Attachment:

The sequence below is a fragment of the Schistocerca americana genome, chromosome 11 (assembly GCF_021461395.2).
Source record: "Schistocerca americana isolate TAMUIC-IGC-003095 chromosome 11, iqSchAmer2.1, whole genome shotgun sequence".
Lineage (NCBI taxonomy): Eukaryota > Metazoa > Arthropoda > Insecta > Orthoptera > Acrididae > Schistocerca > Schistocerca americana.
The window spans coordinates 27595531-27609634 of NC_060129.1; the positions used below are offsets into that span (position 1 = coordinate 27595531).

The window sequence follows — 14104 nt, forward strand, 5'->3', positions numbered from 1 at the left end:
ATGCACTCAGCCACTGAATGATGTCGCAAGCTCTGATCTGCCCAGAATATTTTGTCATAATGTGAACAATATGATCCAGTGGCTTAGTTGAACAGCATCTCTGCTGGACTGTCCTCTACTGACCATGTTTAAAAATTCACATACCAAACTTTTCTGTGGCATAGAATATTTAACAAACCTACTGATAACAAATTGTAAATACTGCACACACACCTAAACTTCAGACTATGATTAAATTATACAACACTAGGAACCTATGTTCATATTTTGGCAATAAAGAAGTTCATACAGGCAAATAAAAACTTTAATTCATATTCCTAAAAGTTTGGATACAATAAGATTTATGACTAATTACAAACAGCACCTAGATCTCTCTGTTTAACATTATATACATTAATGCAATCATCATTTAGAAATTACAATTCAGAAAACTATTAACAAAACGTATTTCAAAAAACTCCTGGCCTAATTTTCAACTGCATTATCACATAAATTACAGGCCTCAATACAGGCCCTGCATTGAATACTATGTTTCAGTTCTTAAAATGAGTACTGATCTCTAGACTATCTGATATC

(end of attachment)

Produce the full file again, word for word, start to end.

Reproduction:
The sequence below is a fragment of the Schistocerca americana genome, chromosome 11 (assembly GCF_021461395.2).
Source record: "Schistocerca americana isolate TAMUIC-IGC-003095 chromosome 11, iqSchAmer2.1, whole genome shotgun sequence".
Lineage (NCBI taxonomy): Eukaryota > Metazoa > Arthropoda > Insecta > Orthoptera > Acrididae > Schistocerca > Schistocerca americana.
The window spans coordinates 27595531-27609634 of NC_060129.1; the positions used below are offsets into that span (position 1 = coordinate 27595531).

The window sequence follows — 14104 nt, forward strand, 5'->3', positions numbered from 1 at the left end:
ATGCACTCAGCCACTGAATGATGTCGCAAGCTCTGATCTGCCCAGAATATTTTGTCATAATGTGAACAATATGATCCAGTGGCTTAGTTGAACAGCATCTCTGCTGGACTGTCCTCTACTGACCATGTTTAAAAATTCACATACCAAACTTTTCTGTGGCATAGAATATTTAACAAACCTACTGATAACAAATTGTAAATACTGCACACACACCTAAACTTCAGACTATGATTAAATTATACAACACTAGGAACCTATGTTCATATTTTGGCAATAAAGAAGTTCATACAGGCAAATAAAAACTTTAATTCATATTCCTAAAAGTTTGGATACAATAAGATTTATGACTAATTACAAACAGCACCTAGATCTCTCTGTTTAACATTATATACATTAATGCAATCATCATTTAGAAATTACAATTCAGAAAACTATTAACAAAACGTATTTCAAAAAACTCCTGGCCTAATTTTCAACTGCATTATCACATAAATTACAGGCCTCAATACAGGCCCTGCATTGAATACTATGTTTCAGTTCTTAAAATGAGTACTGATCTCTAGACTATCTGATATC